How To Access The Internet In Iran

Finding the Best VPN

Internet in Iran is a little tricky. Find out what a VPN is, why it’s a good idea to access the internet in Iran through a VPN and which VPN is best VPN for budget backpackers in Iran.

There are many lovely things in Iran, but good and uncensored internet isn’t one.

When backpacking in Iran, you’ll notice Wi-Fi is actually widely available in hostels and tourist restaurants. The thing is that once you connect, you’ll realise the internet in Iran is slow as balls. And we’re talking proper slow. As in 2 MB/s slow. Compare that to the US average of 21 MB/sec and you’ll never ever complain about Netflix lagging at home, eh?

But the lack of speed is not the only challenge about the internet in Iran. The Iranian government has also put up a pretty massive firewall blocking a long list of Western websites such as Facebook, Skype, and Instagram. Does this mean nobody in Iran uses Facebook? No, it does not. It means a lot of people in Iran use a VPN.

Don’t want to read the whole article? No worries here’s a nice summary of what we think are the 3 best VPNs for Iran.

NameScoreThe gistPrice
PureVPN5/5High speed, travel-friendly, cheap, easy to use$10.95 for 1 month
NordVPN3/5Useful features, varying speed, smooth design, low number of countries$11.95 for 1 month
ExpressVPN4/5Strong connections, user-friendly design, advanced encryption, expensive, overkill for the average backpacker$12.95 for 1 month

Why Do You Need A VPN In Iran?

Lowering the speed and creating a massive firewall are two tools the Iranian government is using to censor the internet in Iran and minimise the access to Western media. The list of blocked websites is long, but here’s just a few more:

  • Twitter
  • CNN
  • BBC
  • Gmail (you can still use Google search)

Luckily, there’s a way to get around this firewall. That way is called a Virtual Privacy Network or VPN.

Further reading: What To Wear In Iran As A Female Backpacker

How Does A VPN Work?

Our trip to Iran was our first time going to a country with internet censorship, and we had no idea what a VPN was or how to use it. All we knew was it’s something people use to watch the US version of Netflix.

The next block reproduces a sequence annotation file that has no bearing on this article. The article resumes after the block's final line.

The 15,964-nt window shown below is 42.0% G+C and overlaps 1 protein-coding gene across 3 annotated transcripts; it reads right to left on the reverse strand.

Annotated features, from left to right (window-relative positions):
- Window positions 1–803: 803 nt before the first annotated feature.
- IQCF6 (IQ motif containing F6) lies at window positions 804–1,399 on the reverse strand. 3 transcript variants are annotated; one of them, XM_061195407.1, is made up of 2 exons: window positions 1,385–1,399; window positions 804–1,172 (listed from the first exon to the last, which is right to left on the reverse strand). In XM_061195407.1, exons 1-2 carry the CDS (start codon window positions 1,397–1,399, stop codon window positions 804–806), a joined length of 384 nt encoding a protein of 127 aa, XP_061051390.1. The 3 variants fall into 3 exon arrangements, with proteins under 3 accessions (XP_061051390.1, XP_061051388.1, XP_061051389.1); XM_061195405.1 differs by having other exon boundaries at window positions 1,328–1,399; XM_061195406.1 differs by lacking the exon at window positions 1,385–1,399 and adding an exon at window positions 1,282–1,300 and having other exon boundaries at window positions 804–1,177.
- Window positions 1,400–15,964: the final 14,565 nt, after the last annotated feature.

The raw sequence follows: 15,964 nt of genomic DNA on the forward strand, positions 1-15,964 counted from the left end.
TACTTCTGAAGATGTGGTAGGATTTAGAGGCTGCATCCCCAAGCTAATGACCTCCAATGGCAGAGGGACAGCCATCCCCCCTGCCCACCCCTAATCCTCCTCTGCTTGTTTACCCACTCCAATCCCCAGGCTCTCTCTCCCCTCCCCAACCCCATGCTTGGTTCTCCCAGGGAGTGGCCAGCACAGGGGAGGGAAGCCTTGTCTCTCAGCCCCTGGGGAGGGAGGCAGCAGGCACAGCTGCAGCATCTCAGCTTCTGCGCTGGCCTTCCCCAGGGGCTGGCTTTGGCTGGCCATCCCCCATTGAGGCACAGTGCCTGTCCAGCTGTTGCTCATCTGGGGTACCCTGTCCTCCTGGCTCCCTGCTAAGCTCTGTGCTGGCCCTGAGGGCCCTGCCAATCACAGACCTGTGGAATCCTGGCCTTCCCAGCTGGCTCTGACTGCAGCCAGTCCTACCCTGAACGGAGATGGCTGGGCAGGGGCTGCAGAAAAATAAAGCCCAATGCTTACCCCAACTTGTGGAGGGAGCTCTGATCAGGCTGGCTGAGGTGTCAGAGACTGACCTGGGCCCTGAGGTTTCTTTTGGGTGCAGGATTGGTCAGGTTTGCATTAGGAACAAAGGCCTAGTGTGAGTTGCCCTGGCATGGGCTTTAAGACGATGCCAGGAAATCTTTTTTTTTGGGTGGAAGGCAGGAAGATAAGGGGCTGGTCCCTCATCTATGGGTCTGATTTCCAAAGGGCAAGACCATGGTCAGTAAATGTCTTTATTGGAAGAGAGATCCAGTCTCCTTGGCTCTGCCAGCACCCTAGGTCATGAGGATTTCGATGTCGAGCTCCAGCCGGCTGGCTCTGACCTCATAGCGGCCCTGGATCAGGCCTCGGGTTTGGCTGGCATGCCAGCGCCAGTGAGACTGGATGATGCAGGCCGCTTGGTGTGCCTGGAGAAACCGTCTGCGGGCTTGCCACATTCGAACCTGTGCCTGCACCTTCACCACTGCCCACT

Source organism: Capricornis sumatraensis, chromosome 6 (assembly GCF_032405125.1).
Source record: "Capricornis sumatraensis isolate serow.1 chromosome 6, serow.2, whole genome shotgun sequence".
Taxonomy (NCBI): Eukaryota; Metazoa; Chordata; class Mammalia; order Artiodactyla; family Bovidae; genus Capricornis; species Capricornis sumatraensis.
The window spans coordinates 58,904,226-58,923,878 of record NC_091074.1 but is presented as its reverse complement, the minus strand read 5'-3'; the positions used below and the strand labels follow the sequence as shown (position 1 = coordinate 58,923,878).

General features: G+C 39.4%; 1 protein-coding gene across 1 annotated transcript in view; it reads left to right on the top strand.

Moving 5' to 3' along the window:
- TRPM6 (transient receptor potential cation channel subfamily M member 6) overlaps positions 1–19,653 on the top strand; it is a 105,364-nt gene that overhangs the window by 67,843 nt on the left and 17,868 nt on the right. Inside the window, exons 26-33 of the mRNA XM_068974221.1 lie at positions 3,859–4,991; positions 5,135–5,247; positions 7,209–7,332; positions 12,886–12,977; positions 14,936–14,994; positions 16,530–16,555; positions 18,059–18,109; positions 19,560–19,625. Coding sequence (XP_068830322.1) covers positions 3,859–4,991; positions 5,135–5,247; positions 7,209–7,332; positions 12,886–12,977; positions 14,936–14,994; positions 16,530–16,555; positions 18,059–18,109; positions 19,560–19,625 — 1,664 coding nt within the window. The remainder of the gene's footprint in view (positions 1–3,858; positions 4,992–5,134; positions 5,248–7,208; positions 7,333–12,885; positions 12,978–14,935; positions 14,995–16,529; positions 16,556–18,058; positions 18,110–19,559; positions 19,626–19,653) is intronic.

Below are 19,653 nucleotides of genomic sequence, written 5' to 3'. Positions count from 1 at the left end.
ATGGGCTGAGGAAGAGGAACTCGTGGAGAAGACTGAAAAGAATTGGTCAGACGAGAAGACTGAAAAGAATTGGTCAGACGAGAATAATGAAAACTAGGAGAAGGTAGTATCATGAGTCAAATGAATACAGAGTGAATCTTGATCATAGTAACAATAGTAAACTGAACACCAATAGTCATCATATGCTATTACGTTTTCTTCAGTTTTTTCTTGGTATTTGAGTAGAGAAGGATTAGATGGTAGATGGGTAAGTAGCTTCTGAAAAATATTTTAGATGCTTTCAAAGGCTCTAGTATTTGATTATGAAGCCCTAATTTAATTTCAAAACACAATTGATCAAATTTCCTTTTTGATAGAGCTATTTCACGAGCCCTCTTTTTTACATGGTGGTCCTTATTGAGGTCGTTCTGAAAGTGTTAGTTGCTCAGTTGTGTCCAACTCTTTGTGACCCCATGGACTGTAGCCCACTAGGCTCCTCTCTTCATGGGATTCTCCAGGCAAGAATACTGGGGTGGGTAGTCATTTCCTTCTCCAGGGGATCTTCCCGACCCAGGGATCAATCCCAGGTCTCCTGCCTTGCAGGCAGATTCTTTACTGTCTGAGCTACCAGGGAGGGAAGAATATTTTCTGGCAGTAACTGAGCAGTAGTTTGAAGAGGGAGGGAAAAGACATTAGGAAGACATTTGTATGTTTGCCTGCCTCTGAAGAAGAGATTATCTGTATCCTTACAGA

A VPN basically works by tricking the internet into thinking you’re somewhere you’re not and encrypting your data.

How does it do this? Good question. When you turn on your VPN, you’re asked to choose which country you want the internet to think you’re in. Your VPN then connects to a server in that country through a sort of “tunnel”. The server connects to the internet and finally, information is sent back to you through the “tunnel”.

In other words, no one else can listen in on the “tunnel” or know where you’re browsing from when your VPN is on.

This means you can:

  • Use public Wi-Fi without worrying about people stealing your data
  • Watch Netflix or other geo-specific streaming services
  • Have sweet internet freedom!
Anti American Graffiti in Tehran

What’s The Best VPN For Iran?

Alright, you get it, VPNs are your best friends in Iran. Next step is to find the right one, which isn’t as easy as it sounds. There are thousands of companies out there, but here’s the three we think give the most bang for the buck:

750+ servers in 141 countries

Unlimited data

5 simultaneous logins

7-days money-back guarantee

PureVPN is an excellent VPN for backpackers looking to save money. It’s a bit like the station waggon of VPNs; it’s not overly sexy or fancy, but it does the job at an affordable price. On top of that, PureVPN also takes the prize as the most travel-friendly VPN on the list with server locations in no less than 141 countries. That’s a good chunk above the average which means you’ll have fast connections on other trips around the world and not just in Iran.